Broken shoulders in dairy heifers in New Zealand : investigating the relationship between live weight and bone morphology in the bovine forelimb : a thesis presented in partial fulfilment of the requirements for the degree of Doctor of Philosophy in Animal Science at Massey University, Palmerston North, New Zealand

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Spontaneous humeral fractures in first lactation dairy heifers are a significant economic and welfare issue in the New Zealand dairy industry. With approximately 4% of dairy farms being affected and, within farm, up to 25% of replacement heifers lost, the cost to the dairy industry is estimated to be over $10 million. Preliminary observations from Dittmer et al. (2016), showed the presence of growth arrest lines in bones from affected heifers, indicating a period of malnutrition in the heifer’s life. However, with little known about how heifer’s bones grow within the New Zealand pastoral system, it is difficult to identify developmental time periods that have the greatest impact on long bone growth and, therefore, greatest potential to affect the risk of fracture. Therefore, the aim of this thesis was to investigate the relationship between live weight and bone morphology in the bovine forelimb to identify potential risk periods for spontaneous humeral fractures in first-lactation dairy heifers. In this thesis, the metacarpus and humerus were opportunistically collected from cattle from a variety of experiments carried out at Massey University and from samples submitted from farms throughout New Zealand. Measures of bone morphology in the metacarpus were highly correlated with the same measure in the humerus (R²=0.89-0.98). Measures of the humerus and metacarpus were also highly correlated with live weight at all ages. However, the relationship between bone and live weight changed over time demonstrating differences in bone maturity. Distal regions of the forelimb such as the metacarpus matured by one year of age as indicated by a different relationship between live weight and pQCT measures of the humerus at 24 months compared with 8-12 months of age. However, proximal regions of the forelimb such as the humerus continued to grow after a year of age. Differences in proximal and distal bone growth were reflected in the pattern of stature growth. A cohort of dairy heifers (Holstein Friesian, Jersey, and Holstein-Friesian cross Jersey) were measured for live weight, height, wither-rump length, girth, and distal and proximal forelimb length (stature) from birth to 15 months of age. As live weight increased, the contribution of the distal limb to increases in height decreased, which is consistent with knowledge that physeal closure in cattle occurs earlier in distal limb bones, such as the metacarpus, than in proximal limb bones, such as the humerus. Finally, bones collected from heifers affected and unaffected by spontaneous humeral fractures were compared and the effect of copper status on bone measures was examined. The mid diaphysis of the humerus of the affected group had reduced cortical bone mineral density (p<0.05) and a trend for reduced cortical content and total bone content which contributed to a reduced stress-strain index. A trend for reduced bone length in affected humeri provides additional support for the hypothesis of inhibited humeral growth. Heifers with low liver copper concentration had reduced humeral length and reduced cortical bone mineral density (p<0.05). Growth and fracture data presented in this thesis support the hypothesis that the most likely developmental period in which inadequate bone growth occurs in heifers subsequently affected by humeral fracture is in the months leading up to the event, which coincides with the animal’s second winter.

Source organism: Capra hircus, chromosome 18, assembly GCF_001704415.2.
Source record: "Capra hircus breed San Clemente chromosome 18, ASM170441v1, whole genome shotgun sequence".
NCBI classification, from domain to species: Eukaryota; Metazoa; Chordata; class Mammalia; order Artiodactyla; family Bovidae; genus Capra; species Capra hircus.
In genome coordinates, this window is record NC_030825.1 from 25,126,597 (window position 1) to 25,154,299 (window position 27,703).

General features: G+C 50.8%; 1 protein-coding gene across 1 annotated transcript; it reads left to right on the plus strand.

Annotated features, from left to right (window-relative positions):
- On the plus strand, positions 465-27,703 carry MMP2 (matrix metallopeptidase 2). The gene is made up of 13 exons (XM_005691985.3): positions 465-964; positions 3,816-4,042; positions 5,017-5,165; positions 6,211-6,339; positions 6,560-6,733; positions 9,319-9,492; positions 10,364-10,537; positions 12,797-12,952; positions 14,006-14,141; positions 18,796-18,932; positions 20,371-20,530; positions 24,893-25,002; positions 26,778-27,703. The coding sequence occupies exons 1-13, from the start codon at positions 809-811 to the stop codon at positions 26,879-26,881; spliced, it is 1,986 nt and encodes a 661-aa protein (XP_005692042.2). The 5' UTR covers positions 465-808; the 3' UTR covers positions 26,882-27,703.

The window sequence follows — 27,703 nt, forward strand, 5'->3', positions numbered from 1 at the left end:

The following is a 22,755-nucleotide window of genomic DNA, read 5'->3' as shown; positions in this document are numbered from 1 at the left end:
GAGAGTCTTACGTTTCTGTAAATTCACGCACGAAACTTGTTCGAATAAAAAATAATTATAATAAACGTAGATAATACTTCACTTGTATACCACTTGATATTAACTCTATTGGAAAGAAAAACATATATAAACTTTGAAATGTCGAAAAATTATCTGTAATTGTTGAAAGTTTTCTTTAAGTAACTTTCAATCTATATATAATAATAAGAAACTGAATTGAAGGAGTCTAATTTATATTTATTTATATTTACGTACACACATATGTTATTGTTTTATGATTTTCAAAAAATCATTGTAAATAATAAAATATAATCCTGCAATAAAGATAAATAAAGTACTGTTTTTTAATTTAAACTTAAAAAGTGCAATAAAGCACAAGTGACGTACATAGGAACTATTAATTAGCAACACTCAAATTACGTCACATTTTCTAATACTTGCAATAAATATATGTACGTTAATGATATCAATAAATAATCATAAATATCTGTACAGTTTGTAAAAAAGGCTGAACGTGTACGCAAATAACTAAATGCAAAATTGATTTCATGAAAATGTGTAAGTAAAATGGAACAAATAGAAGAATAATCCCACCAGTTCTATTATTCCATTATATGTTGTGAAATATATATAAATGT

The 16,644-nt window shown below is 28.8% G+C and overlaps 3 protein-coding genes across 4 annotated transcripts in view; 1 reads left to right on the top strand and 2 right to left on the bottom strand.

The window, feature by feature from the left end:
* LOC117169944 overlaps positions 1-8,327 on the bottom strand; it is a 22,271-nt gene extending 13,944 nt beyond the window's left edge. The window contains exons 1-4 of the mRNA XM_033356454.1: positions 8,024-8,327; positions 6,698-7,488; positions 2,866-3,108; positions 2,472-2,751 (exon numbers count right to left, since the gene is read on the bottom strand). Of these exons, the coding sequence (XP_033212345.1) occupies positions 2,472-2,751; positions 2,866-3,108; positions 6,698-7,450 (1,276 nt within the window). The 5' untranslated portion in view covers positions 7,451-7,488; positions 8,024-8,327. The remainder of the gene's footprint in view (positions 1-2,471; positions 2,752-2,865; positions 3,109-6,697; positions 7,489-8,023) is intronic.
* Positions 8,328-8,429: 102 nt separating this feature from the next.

Figure 1.2 is re-used with the publisher's permission. Parts of Chapter 2 & Chapter 5 are republished under a Creative Commons Attribution-NonCommercial-NoDerivatives 4.0 International License (CC-BY-NC-ND).
Dairy cattle, Heifers, Weight, Bones, Growth, Forelimb, Wounds and injuries, New Zealand